This article has been written with the support of ScotRail.
Kids go free: days out in Edinburgh
A family day out needn't cost an arm and a leg, though severed limbs are not uncommon at Edinburgh Dungeon
When the weekend rolls around, it's easy to feel stumped for things to do locally, especially late in the school holidays. Or maybe you're experiencing a wet day on the west coast while Edinburgh enjoys a bit of sunshine, and you want to get in on the action.
A hassle free 50-minute train ride from Glasgow to Edinburgh will deliver you at the doorstep of some entertaining and hugely interactive activities. The Edinburgh Dungeon and Camera Obscura and World of Illusions, for instance, are both just short walks from Edinburgh Waverley Station so getting there is easy. And with ScotRail's special Kids Go Free ticket, up to two kids travel free with each adult.
Visiting the Edinburgh Dungeon
Torturers, Burke and Hare, Sawney Bean: the Edinburgh Dungeon is one of the city's grizzliest and best attractions. For families around Scotland it's just a short train ride away and handily located right next to Waverley Station. Plus one child gets free admission when you show your Kids Go Free ticket.
Each show at the Edinburgh Dungeon offers an 80-minute journey through some of the bloodiest, darkest episodes in Scotland's history. Expect 360-degree theatrical storytelling with appearances from historical characters like Agnes Finnie and the Foul Clenger … the more gore the better, that's what we say.
And if you're a theme park-loving family, you'll love the two underground rides. The Dungeon's main show changes regularly so even if you've been in the last few years, there's bound to be something new for you to see next time.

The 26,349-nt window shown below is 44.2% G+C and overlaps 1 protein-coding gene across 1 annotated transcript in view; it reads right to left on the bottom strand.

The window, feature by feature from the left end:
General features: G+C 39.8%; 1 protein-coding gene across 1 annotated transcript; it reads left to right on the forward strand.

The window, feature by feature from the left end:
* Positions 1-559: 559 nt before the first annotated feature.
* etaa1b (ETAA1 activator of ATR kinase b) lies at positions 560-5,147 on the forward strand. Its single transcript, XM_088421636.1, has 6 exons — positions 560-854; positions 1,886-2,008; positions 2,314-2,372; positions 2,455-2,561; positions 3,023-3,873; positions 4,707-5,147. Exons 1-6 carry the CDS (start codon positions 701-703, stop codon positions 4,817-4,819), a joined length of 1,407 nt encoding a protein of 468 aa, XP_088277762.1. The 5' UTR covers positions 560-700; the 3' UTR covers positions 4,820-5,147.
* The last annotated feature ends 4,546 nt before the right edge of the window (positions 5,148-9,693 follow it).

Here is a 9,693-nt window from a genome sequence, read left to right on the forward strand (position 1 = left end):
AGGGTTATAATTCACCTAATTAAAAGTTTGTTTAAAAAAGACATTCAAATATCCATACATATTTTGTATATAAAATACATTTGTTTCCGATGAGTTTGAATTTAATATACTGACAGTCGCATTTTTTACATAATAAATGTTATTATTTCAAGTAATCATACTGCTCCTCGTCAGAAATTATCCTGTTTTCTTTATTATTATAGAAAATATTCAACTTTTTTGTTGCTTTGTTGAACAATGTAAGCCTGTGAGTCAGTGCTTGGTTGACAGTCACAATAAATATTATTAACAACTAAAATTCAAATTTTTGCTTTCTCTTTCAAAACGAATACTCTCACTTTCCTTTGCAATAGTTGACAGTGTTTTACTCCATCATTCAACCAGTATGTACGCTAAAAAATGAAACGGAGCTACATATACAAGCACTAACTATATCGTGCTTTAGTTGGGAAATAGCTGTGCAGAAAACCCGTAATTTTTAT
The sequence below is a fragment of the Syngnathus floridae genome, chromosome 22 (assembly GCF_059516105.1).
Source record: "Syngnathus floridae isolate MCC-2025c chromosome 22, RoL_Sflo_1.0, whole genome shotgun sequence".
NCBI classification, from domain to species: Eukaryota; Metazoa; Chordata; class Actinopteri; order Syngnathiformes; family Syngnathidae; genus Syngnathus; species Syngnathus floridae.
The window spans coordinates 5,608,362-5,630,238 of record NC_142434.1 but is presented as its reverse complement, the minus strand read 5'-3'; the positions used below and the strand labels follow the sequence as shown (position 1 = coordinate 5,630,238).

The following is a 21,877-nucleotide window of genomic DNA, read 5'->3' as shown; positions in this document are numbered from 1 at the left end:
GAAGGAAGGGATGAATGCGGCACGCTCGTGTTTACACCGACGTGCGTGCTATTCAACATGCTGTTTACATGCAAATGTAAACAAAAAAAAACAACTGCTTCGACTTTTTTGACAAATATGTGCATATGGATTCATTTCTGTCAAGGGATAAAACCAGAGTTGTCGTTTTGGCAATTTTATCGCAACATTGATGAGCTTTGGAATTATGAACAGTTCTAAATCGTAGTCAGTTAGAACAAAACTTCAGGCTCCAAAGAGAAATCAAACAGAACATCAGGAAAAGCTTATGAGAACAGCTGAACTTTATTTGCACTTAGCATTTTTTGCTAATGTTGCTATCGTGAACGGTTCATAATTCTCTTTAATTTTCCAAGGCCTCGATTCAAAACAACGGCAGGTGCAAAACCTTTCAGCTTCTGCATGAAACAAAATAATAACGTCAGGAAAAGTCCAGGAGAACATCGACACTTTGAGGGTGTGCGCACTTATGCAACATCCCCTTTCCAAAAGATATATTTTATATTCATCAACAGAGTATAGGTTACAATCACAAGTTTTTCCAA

Camera Obscura and World of Illusions
Next, head over to the Royal Mile to the city's Camera Obscura and World of Illusions. Don't be tempted to skip over the attraction in favour of the Castle: this quiet, unassuming venue is one of the best family attractions in the city. And a child also gets free admission here when you whip out your Kids Go Free ticket.
Founded in 1835, Camera Obscura and World of Illusions moved to its current location on Castlehill in 1852, making it the oldest purpose-built attraction in the city. Two storeys were added to the original tenement with 'Short's Observatory' occupying the top room, featuring the original Camera Obscura telescope where visitors can take a tour of the city featuring miniaturised humans. It's an amazing experience, even in today's VR world.
The five floors of interactive exhibitions below the Camera Obscura feature the Magic Gallery of optical illusions; one of the biggest hologram exhibitions in Europe, Light Fantastic; puzzles galore, games, a mirror maze and, of course, the vortex tunnel.
Once you're done soaking up the mind-bending fun of Camera Obscura and World of Illusions, you should still have time to walk down the hill and hop on a train home for dinner. Haste ye back!